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AFBAmerican Foundation®
for the Blind

Expanding possibilities for people with vision loss

Finding Help: Advice for Parents

Many public and private agencies have special programs for blind or visually impaired infants and preschoolers. To find out what is available in your community, check first with your doctor or eye specialist. Ask if he or she can recommend an early intervention (also called early education, infant stimulation, child development, or preschool) program for your child. You may also find an appropriate program by:

  • Contacting your state department of education
  • Consulting AFB’s Directory of Services on this web site
  • Calling the superintendent or director of special education of your local school district

Here are some basic elements of a good early childhood program:

  • A certified teacher of the visually handicapped and an orientation and mobility specialist should be involved in assessment, planning, and consultation. No other teacher is trained to understand how visual impairments affect development, or how children can learn to compensate for their visual impairment.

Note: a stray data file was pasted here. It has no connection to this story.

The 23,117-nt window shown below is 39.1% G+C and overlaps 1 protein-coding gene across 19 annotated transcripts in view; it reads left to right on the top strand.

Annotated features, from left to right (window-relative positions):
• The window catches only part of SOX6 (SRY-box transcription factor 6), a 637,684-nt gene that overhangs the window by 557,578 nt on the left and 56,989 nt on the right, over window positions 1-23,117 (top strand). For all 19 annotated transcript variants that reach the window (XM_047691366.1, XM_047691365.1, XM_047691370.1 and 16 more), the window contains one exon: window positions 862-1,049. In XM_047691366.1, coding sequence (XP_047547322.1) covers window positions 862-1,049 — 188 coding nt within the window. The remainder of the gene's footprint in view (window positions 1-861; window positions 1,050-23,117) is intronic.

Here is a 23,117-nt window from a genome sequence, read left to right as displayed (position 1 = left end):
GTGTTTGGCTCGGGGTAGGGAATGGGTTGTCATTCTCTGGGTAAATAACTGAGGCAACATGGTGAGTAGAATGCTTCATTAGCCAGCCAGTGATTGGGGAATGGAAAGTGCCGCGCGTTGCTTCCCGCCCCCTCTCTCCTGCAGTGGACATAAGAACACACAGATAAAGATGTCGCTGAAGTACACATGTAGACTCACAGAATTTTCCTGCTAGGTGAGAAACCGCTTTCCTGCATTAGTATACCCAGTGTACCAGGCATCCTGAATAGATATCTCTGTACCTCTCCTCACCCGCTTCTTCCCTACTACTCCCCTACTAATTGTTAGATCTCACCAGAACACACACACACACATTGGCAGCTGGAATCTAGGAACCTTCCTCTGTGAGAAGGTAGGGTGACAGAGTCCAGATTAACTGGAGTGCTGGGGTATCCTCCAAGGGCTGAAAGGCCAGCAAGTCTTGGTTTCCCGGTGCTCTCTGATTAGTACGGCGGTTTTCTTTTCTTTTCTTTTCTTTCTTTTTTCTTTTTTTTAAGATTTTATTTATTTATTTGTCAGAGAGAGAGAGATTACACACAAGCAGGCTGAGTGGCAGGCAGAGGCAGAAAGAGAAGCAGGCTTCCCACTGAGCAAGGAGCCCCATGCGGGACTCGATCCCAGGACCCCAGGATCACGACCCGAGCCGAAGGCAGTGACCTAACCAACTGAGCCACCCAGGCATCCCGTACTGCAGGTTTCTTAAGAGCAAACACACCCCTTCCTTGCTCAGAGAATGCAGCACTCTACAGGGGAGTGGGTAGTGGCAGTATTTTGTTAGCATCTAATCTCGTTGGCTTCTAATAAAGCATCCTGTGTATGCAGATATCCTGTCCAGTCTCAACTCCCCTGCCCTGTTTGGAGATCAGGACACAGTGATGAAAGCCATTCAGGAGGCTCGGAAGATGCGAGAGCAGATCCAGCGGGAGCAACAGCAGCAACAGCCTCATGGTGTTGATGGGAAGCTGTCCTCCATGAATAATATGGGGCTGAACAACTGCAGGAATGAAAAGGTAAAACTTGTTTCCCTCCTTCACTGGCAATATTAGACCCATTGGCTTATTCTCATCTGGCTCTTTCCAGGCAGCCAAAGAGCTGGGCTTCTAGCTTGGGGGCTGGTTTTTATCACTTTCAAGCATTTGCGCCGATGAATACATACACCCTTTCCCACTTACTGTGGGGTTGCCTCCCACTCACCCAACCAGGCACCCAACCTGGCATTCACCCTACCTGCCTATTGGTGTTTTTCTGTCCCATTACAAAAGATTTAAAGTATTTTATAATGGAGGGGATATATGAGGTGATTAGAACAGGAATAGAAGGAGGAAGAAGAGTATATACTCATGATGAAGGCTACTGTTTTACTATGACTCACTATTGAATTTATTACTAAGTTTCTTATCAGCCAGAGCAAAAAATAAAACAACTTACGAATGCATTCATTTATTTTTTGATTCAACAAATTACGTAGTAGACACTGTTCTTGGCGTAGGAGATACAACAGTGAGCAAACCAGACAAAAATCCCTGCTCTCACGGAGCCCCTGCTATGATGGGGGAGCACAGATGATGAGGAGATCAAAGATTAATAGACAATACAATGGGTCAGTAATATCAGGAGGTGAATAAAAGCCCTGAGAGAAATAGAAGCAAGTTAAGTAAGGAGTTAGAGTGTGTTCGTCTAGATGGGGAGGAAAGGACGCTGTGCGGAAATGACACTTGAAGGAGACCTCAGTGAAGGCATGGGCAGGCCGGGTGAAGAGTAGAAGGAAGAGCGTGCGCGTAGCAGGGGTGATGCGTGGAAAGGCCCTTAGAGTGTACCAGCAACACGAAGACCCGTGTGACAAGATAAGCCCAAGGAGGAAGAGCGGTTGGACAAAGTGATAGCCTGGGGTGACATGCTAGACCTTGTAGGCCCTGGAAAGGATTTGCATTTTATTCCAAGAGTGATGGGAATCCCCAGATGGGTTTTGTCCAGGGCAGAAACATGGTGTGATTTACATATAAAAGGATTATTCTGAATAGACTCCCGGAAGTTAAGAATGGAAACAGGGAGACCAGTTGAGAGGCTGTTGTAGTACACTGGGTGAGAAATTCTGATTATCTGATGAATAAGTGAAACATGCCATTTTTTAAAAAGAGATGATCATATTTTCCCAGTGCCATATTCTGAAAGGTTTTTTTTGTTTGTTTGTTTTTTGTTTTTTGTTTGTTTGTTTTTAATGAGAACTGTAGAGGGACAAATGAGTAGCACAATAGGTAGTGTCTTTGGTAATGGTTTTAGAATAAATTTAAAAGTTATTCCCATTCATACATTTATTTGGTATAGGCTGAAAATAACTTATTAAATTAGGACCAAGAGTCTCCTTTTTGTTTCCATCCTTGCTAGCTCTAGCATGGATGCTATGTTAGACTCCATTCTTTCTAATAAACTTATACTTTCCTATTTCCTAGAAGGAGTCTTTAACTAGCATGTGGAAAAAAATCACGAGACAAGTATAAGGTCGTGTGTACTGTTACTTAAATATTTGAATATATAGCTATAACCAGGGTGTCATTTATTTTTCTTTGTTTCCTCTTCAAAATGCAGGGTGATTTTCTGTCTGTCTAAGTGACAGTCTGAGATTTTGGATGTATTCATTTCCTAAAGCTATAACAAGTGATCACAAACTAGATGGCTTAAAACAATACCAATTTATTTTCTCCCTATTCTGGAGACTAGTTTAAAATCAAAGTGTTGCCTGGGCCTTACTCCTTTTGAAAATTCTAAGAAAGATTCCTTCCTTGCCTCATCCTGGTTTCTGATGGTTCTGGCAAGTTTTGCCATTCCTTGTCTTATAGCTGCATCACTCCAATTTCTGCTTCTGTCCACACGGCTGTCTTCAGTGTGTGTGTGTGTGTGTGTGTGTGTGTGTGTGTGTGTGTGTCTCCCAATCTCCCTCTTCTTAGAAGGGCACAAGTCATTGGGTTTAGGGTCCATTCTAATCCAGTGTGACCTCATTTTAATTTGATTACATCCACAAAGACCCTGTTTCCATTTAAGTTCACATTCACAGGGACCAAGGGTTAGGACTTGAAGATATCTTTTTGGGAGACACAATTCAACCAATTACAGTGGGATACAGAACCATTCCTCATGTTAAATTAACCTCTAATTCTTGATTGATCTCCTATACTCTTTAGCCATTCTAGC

• An occupational or physical therapist should be available to answer questions about your child’s motor development and to work directly with your child if your doctor prescribes it.
  • You should be involved in choosing which program your child receives and what goals your child works on.
  • The program should include suggestions for activities you can do with your child at home.
  • The curriculum should cover self-help skills as well as development of motor, visual, social, language, communication, emotional, intellectual, orientation, mobility, and sensory abilities.

Learn more on

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Tactile Learning StrategiesInteracting with Children Who Have Visual Impairments and Multiple Disabilities

Tactile Learning Strategies

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